Read more: Iran Redraws the Battlefield of Israel Proxy War With New Fronts
Any escalation also risks scuttling US efforts to forge a cease-fire between Israel and Hamas that could help stem their conflict in Gaza, which has inflamed tensions across the Middle East. Central Intelligence Agency director William Burns was headed to Paris for talks aimed at halting the violence for at least two months in exchange for Hamas releasing most of the remaining hostages seized in its Oct. 7 attack against Israel.
Those talks have no guarantee of success given the need to persuade not only Hamas, but also Israel, which has resisted pressure to ease its military campaign despite growing US alarm about the civilian toll and increasing international condemnation. In a statement Sunday, Prime Minister Benjamin Netanyahu said “significant gaps” remain, though he called the talks productive.
Pressure was already mounting back home on Biden to take direct action against Iran, with Republicans in Congress blaming Biden for what they called timid responses to action by Iranian proxies so far.
“The Biden administration’s responses thus far have only invited more attacks,” Senator Roger Wicker, the top Republican on the Senate Armed Services Committee, said in a statement. “It is time to act swiftly and decisively for the whole world to see.”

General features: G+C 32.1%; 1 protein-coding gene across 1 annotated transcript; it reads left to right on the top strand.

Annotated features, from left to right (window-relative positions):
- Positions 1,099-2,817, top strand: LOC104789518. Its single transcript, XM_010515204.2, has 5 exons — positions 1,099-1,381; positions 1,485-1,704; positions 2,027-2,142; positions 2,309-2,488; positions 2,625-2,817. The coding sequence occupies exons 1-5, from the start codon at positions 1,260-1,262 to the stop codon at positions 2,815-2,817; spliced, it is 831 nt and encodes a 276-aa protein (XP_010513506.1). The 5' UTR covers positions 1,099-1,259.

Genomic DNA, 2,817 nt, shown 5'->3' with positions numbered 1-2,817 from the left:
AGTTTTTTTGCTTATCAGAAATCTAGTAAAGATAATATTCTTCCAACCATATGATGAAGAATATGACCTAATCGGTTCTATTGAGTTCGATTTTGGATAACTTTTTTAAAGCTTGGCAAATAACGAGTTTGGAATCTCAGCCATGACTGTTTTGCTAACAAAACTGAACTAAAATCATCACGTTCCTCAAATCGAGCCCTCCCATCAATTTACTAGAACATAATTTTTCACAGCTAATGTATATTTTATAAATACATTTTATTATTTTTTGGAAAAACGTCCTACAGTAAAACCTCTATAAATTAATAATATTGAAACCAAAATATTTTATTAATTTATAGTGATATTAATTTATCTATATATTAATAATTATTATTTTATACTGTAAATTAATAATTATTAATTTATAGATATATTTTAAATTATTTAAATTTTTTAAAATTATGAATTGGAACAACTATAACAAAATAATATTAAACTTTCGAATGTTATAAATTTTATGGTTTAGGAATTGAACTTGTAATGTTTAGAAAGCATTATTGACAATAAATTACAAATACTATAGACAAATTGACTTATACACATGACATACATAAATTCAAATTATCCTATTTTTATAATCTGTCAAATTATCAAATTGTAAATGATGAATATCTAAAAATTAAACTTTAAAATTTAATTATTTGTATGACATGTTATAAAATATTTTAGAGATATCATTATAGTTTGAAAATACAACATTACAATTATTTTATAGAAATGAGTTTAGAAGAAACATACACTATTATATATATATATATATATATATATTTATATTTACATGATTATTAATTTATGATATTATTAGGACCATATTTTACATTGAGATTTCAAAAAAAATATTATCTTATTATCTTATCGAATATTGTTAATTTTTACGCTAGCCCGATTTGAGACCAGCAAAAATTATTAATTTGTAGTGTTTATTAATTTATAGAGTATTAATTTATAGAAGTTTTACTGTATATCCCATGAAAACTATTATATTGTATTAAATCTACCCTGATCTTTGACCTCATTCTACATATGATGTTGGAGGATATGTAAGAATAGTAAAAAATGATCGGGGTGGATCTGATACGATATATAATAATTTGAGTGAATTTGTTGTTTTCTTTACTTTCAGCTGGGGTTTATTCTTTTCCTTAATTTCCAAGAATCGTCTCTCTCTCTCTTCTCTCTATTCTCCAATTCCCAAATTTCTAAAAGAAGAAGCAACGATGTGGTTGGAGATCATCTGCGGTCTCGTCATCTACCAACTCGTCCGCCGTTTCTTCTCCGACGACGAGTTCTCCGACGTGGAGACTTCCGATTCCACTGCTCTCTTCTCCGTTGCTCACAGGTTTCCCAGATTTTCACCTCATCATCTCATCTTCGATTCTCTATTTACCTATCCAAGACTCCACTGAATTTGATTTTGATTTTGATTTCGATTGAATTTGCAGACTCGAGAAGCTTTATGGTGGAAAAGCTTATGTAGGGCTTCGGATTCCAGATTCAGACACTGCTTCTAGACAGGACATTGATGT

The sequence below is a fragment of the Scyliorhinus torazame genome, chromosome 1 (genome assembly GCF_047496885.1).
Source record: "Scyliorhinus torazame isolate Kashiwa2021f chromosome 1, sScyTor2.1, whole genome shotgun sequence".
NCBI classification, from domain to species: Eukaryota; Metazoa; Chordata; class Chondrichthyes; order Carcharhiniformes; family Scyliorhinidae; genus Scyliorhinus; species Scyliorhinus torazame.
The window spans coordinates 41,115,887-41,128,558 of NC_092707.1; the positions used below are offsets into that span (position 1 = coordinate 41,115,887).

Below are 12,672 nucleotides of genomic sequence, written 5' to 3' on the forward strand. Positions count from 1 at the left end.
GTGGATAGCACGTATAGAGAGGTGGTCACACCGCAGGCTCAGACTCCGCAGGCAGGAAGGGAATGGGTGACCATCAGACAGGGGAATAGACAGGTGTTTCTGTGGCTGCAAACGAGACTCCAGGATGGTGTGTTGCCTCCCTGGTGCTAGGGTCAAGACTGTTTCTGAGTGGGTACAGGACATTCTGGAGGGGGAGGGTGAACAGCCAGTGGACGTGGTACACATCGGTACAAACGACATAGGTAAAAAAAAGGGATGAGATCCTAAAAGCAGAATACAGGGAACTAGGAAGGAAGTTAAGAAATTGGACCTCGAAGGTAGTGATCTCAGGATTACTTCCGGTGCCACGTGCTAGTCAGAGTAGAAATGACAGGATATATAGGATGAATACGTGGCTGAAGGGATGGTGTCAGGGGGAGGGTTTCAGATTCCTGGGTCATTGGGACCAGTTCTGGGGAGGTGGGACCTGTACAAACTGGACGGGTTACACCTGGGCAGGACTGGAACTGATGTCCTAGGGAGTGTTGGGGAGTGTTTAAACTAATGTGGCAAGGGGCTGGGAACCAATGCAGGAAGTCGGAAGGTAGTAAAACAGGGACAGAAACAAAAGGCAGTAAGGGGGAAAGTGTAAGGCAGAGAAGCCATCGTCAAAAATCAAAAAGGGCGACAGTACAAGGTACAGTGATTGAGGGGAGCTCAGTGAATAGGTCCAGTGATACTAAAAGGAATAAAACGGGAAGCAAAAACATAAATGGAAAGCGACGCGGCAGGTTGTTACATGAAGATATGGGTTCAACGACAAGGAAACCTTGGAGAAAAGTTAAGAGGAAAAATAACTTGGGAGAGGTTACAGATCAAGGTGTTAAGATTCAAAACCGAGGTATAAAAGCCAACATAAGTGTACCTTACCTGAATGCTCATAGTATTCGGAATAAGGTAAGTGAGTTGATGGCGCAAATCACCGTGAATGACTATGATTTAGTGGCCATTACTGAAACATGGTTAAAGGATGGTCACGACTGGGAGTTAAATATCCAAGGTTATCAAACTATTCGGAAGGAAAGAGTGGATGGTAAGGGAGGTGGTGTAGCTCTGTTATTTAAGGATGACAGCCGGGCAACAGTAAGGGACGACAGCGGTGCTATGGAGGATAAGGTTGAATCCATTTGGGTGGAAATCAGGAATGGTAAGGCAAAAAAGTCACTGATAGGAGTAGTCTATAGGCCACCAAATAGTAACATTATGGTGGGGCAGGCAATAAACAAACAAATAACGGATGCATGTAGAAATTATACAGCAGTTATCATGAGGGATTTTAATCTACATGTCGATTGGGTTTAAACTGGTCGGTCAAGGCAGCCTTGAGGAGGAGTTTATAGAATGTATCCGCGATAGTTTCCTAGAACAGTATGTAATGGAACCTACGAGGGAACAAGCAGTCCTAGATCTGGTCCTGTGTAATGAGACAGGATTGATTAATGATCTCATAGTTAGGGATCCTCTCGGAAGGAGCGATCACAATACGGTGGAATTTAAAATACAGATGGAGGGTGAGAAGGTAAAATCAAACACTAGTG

Either way, analysts argue that the US is on the cusp of being pulled even further into the regional conflict. The US has launched dozens of strikes against Iranian proxies in Iraq and Syria, and has also launched a wave of strikes against the Houthis in Yemen.
None of it has worked so far. In fact, Republicans like Wicker argue, Iran has only been emboldened.
One thing that seems least likely at this stage is that the US would consider pulling back troops from Jordan, Syria and Iraq, where they had been stationed as part of efforts to defeat the Islamic State in recent years. With that threat receding, some critics have argued the US was only exposing its service members to threats for no good reason.
Jordan has asked the US and other friendly states to supply it with the necessary weapons to boost security on its borders with Iraq and Syria, state-run Petra news agency reported, citing the government’s spokesperson.
“Jordan is a longtime security partner, but we are going to have to ask ourselves whether the US troop presence in Iraq and Syria is worth it,” said Gil Barndollar, a fellow at Defense Priorities and a former US Marine Corps infantry officer.
Doing that may be seen as a gift to Iran, which has wide influence over the Iraqi government and militant forces in Syria.
“We’re going to need to think more about what we do for the Iranians to understand that there’s a risk here, and it’s not a risk they want to take,” said Dennis Ross, who served as the White House Middle East envoy under President Bill Clinton and is now a fellow at the Washington Institute for Near East Policy. “If the character of our response is the same that it’s been up to now, the message is they can continue to do this and it won’t cost them anything.”
–With assistance from Dana Khraiche.
(Updates from fourth paragraph with Iranian statement.)